TERRE HAUTE, Indiana — I did not know about John Rogers Cox (1915–1990) until I juried the 79th Annual Wabash Valley Exhibition at the Swope Art Museum (Formerly the Sheldon Swope Art Gallery) in Terre Haute, Indiana. Encountering three of Cox’s memorable landscapes displayed in one of the museum’s galleries made me curious. Who was this American regionalist painter working in a Magic Realist style that shares something with Peter Blume, Grant Wood, and Ivan Albright, as well as German artists associated with the New Objectivity movement? Has he been largely forgotten because none of his paintings were as politically charged as Blume’s “Eternal City” (1934–37) or visually extreme as Albright’s “Into The World There Came a Soul Called Ida” (1929–30)? Has he been neglected because he was not prolific or because his work did not change very much once he attained his subject matter and style? Did the rise of the Abstract Expressionist brushstroke make it difficult to appreciate his attention to precise details? While these questions inevitably arise whenever I think about Cox’s paintings, they are soon overshadowed by the work itself.
Cox was the first director of the Swope, which opened to the public on March 21, 1942. At the age of 26, he was the youngest museum director in the country. In his brief tenure at the museum (1942–43), he was tasked with establishing its collection. Making several trips to New York, he brought back 23 paintings, including works by Thomas Hart Benton, Charles Burchfield, Edward Hopper, and Grant Wood. LIFE magazine ran a double-page spread on Cox in 1948, highlighting “when he gave up banking for art” and illustrating two of his works, “Self Portrait” (n.d.) and “Wheat” (1946), which was awarded the 1946 Carnegie Popular Prize — an award he had previously won in 1944 — and was purchased by the National Bank of New York City.
In addition to being a museum director and artist, Cox was an influential teacher. In 1948, he moved to Chicago and began teaching figure drawing at the School of the Art Institute, where he was on the faculty until 1965. In an email from Jim Nutt, I learned that Robert Lostutter, who is known for his meticulous watercolors of human-avian hybrids and studied with Cox in 1958, thought highly of him. Lostutter told me by phone recently that Cox in 1958 did not let his students draw the figure until they demonstrated that they knew how to draw. Lostutter also said that he had kept a figure drawing from that class, and whenever he looked at it he thought fondly of Cox.
Since the beginning of this century, Cox’s work has been included in a number of important group shows, including To Make a World: George Ault and 1940s America at the Smithsonian American Art Museum (March 11–September 4, 2011), curated by Alexander Nemerov. He has also been the subject of retrospectives at the Scope, first in 1982, on the 40th anniversary of the museum’s opening, and then in 2012, with Dual Visions: John Rogers Cox, Artist and Curator.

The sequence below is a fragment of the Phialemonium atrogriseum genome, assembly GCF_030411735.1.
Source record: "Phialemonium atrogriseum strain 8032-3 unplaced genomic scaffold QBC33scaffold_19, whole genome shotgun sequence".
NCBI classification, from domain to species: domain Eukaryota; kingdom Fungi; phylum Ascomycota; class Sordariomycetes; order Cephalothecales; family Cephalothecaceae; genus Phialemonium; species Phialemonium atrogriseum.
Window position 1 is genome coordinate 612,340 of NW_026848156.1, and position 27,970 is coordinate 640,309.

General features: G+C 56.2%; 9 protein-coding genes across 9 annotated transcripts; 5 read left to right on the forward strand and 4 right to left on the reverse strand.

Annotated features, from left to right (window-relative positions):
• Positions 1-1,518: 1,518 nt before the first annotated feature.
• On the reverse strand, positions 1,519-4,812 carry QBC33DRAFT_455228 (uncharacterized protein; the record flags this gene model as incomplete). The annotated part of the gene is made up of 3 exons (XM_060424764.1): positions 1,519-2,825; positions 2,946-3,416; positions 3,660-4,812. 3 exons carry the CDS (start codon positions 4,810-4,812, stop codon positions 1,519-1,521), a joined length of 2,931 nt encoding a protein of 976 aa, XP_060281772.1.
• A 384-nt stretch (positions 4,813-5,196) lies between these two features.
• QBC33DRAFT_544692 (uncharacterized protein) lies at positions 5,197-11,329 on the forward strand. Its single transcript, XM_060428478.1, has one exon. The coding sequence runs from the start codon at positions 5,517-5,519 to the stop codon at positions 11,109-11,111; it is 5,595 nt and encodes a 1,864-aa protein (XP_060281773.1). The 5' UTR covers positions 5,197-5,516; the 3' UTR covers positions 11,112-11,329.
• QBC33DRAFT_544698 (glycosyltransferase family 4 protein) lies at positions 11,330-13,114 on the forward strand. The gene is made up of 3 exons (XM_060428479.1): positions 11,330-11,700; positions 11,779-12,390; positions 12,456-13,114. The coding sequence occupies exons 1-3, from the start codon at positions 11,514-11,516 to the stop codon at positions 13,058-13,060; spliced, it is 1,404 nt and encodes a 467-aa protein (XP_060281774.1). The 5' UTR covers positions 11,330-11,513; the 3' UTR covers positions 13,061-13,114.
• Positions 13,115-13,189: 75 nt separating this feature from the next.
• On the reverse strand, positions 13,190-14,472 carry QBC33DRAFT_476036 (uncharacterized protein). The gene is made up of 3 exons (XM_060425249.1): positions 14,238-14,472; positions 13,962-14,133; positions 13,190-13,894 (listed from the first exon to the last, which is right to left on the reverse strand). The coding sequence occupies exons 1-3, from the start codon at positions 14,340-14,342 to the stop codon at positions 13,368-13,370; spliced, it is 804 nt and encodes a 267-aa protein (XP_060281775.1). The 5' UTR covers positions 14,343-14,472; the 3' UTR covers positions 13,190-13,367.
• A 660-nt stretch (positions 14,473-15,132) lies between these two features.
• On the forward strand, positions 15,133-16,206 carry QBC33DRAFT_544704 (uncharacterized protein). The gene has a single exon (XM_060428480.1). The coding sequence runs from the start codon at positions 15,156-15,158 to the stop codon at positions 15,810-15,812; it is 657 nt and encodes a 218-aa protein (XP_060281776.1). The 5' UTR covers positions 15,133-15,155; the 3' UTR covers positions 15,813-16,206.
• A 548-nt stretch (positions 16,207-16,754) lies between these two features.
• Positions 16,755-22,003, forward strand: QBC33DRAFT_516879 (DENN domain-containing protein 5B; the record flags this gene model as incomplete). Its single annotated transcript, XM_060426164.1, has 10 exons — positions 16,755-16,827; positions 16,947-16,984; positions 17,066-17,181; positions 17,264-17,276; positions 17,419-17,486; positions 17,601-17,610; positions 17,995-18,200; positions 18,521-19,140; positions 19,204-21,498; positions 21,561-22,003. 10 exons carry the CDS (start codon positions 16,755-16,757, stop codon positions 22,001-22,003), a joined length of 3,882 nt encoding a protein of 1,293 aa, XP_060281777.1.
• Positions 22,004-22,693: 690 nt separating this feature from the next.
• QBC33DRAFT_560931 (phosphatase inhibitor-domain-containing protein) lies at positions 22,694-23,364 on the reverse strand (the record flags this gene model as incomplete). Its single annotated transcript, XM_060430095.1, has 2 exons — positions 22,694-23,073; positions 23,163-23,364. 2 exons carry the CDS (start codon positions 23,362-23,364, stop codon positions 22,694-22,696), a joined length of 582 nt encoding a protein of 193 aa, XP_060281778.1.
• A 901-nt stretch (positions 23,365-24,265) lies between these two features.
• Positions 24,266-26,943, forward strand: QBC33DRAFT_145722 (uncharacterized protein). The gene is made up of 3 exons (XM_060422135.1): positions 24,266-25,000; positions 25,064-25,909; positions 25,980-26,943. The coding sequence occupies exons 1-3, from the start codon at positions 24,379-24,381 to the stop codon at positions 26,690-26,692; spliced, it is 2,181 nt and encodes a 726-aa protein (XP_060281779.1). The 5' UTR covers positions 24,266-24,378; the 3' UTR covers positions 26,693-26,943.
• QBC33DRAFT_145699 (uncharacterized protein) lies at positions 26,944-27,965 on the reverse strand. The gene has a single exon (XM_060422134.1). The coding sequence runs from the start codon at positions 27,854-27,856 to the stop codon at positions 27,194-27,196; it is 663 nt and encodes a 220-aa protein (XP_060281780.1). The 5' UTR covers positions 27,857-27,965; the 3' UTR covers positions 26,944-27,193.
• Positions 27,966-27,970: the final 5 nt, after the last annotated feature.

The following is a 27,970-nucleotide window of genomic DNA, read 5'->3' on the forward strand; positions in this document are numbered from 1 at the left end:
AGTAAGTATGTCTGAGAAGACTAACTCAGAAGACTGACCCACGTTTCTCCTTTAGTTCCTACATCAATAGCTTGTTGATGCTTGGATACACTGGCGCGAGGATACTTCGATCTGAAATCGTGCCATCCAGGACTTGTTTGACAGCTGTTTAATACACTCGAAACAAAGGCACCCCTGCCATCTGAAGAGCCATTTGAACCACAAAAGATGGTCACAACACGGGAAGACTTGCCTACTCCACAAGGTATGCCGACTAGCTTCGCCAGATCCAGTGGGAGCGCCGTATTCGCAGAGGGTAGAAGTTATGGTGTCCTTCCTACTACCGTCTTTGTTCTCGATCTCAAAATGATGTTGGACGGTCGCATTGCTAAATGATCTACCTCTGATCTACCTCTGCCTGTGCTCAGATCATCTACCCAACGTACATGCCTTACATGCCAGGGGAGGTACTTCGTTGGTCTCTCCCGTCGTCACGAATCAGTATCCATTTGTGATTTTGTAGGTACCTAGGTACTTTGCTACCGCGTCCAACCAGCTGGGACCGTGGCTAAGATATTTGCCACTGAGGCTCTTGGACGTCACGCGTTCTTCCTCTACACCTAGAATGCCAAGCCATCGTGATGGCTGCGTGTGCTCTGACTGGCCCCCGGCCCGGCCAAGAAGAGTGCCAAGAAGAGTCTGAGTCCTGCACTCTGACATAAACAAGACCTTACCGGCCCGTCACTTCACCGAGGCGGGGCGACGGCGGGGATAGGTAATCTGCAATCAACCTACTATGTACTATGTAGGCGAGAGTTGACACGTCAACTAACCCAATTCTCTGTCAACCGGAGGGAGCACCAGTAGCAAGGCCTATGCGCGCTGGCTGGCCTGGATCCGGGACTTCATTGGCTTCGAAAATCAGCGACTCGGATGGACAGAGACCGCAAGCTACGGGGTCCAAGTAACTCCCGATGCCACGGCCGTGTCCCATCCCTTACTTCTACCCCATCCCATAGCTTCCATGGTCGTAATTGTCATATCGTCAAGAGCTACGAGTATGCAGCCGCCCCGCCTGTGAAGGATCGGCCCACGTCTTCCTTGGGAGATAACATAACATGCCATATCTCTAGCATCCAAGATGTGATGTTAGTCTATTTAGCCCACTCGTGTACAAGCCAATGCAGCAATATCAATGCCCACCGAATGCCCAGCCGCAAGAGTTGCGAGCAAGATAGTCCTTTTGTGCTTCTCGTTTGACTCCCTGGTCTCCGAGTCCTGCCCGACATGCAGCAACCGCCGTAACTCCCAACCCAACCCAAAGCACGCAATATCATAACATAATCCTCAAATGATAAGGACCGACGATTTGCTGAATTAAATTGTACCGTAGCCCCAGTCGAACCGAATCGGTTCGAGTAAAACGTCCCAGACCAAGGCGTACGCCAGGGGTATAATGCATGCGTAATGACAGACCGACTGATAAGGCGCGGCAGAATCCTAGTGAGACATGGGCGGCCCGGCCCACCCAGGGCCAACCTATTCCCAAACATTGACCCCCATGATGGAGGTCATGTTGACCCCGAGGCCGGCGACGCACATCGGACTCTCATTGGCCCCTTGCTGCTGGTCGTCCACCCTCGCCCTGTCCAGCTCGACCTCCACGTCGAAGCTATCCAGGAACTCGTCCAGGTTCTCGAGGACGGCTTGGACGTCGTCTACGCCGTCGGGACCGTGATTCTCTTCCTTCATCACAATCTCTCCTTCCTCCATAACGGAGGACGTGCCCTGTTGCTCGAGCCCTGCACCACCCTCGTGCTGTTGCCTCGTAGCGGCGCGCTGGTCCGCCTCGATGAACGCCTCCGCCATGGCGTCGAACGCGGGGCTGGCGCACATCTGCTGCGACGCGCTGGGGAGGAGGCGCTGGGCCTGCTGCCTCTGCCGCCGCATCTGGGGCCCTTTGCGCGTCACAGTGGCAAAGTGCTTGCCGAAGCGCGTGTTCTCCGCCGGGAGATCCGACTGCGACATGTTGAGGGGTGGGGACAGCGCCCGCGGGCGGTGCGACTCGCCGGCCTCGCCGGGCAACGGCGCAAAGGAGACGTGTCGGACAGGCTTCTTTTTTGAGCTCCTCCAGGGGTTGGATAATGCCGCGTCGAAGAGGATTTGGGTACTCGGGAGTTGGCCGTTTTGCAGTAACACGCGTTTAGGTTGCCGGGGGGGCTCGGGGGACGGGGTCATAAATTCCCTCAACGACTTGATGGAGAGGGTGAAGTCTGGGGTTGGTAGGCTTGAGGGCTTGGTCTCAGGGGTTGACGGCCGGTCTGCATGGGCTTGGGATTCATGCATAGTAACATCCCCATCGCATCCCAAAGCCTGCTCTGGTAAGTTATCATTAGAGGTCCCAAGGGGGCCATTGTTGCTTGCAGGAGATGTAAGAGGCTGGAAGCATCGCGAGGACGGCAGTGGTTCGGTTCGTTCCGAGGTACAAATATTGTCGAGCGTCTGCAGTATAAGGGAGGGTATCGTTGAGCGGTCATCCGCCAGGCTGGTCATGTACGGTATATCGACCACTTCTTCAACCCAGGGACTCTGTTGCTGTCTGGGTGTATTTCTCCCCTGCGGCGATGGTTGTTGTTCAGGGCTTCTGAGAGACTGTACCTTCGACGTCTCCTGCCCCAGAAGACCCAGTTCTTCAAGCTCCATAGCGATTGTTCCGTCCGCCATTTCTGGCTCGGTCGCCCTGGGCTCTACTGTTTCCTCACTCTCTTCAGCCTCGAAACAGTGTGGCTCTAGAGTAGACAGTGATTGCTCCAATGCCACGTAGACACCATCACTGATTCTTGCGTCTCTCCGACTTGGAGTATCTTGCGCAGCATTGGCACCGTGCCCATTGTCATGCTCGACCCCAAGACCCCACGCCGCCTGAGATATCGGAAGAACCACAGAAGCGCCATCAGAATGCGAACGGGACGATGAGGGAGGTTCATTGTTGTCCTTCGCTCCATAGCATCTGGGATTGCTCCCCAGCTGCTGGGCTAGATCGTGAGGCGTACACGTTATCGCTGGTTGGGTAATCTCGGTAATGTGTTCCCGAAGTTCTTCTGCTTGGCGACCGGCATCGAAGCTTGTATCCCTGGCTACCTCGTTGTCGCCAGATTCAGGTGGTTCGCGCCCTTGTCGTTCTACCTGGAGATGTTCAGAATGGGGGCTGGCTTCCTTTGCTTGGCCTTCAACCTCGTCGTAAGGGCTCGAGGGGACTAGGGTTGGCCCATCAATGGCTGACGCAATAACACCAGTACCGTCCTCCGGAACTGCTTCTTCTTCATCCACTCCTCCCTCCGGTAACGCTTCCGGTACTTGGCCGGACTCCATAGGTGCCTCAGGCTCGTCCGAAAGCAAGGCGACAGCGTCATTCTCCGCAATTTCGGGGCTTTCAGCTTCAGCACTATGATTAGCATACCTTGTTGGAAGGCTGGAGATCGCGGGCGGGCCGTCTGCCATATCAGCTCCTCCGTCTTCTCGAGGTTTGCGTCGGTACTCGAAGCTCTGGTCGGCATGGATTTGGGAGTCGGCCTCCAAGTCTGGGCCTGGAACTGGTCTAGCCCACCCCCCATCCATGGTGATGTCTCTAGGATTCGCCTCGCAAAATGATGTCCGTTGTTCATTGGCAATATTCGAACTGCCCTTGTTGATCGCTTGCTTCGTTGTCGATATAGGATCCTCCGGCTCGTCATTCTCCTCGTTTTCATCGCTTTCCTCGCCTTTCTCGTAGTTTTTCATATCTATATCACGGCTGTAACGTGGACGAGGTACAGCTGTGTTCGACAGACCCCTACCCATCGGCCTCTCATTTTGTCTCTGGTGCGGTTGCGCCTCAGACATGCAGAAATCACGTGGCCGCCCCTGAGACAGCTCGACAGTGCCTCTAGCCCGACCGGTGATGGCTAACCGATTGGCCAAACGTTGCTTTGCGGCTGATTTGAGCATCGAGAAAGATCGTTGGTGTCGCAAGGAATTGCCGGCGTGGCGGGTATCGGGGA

The eerily captivating “White Cloud” (1943), which was in the Smithsonian exhibition, is the first of Cox’s paintings that I saw at the Swope Art Museum. (According to the museum’s website, Cox added a few details in 1946.) The painting depicts two clouds that resemble mushroom caps, one nested beneath the other, floating above a barren field. The bright clouds stand in stark relief to the ominous gray and black sky, which takes up most of the composition.
In the lower right of the barren field, composed of vertical rows of brown, rotted vegetables receding into the distance, Cox has depicted an abandoned plow. On the other side of the field are two bare, leafless trees and a gothic mansion rising from behind the horizon line. That diagonal pulls our attention across and into the pictorial space, culminating in an unwelcoming building with dark, curtainless windows, that seems out of place. A number of observers have described the clouds as a sign of hope, but they do not mention that the painting was made at the height of World War II, when collective anxiety was high. The luminous clouds — fluffy, empty shells — and the dark, foreboding sky seem to exist in different realities. This hardly appears to be a vision of hope.
Born in the aftermath of World War I, Cox was a teenager during the Depression and a young adult during World War II. There is no path in the painting, no road to take. As viewers, we are both part of the scene and outside of it — an unsettling position that echoes our own choices in life. As beautifully controlled as the painting is, “White Cloud” also presents a ghastly vision of the world.